Monday, February 2, 2009

Sitting out the SATs pt. 2

Things have developed. I am now not only skipping SAT prep, I’m skipping the SATs completely in favor of the ACTs. For East coast schools, the ACTs are less common and therefore less trusted than the SATs. However, almost every college in the country will accept the ACTs in place of the SATs. Neither one is a “better” test. However, many people who find themselves struggling with the SATs score extremely high on the ACTs.

The ACT is only around three hours long, as oppose to the six-hour SAT. This is an advantage for those who have trouble focusing for a long time. The ACT is also divided by subject and does not jump back and forth like the SAT, a plus for people who have trouble rapidly switching between the writing, reading and math sections. The ACT also includes a science section, but you do not need a lot of outside science information. It mainly tests your ability to interpret graphs and tables and apply given information to specific scenarios.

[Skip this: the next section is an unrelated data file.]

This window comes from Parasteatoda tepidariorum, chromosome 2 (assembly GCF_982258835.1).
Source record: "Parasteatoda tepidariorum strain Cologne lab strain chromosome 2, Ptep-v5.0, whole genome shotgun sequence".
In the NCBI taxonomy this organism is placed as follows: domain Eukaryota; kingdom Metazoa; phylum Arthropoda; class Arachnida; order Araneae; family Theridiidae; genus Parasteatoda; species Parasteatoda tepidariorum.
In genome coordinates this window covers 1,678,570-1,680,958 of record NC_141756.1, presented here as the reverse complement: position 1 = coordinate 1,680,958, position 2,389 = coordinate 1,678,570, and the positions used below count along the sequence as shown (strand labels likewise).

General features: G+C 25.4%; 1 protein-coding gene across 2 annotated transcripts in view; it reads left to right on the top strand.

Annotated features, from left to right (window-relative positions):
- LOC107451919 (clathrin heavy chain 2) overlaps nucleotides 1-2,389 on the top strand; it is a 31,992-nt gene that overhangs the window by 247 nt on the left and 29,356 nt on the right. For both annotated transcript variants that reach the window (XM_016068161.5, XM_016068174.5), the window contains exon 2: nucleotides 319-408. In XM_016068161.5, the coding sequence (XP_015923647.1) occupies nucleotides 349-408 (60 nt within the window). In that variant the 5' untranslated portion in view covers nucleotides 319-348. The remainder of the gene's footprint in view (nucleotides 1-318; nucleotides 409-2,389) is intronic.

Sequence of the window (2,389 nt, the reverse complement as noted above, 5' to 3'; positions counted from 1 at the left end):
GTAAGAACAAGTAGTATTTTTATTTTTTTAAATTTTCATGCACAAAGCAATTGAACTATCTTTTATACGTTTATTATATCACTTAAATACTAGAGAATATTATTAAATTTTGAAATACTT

The math section of the ACT is not necesarily harder or easier than the SAT, but it is different. For the SATs, the key to doing well on the math section is familiarizing yourself with the wording of the test, the tricks they use against you and the strategies you can use to decipher their questions. The ACTs, on the other hand, really measure your knowledge and learning of math without trying to mess you up. ACT math questions sound more like questions your teacher might give, and you can answer them by thinking of topics you learned in school, rather than strategies you learned in a test prep class.

The reading section of the ACT is very similar to the SAT, though most people seem to find it easier. There is also an optional writing section, but it is recommended (and required by many colleges) that you take it.

Clearly I am bias because I scored much higher on the ACT than the SAT, but everyone is different. I would just like to remind any fellow SAT-strugglers out there that you have another option. The best thing to do is take both practice tests, and see which one you do better on. (Since the scores are not measured in the same way, it’s hard to do a direct comparison. To determine which one you scored higher on, you can check the ACT and SAT requirements of colleges you are interested in and see which required test score you come closer to). Good luck!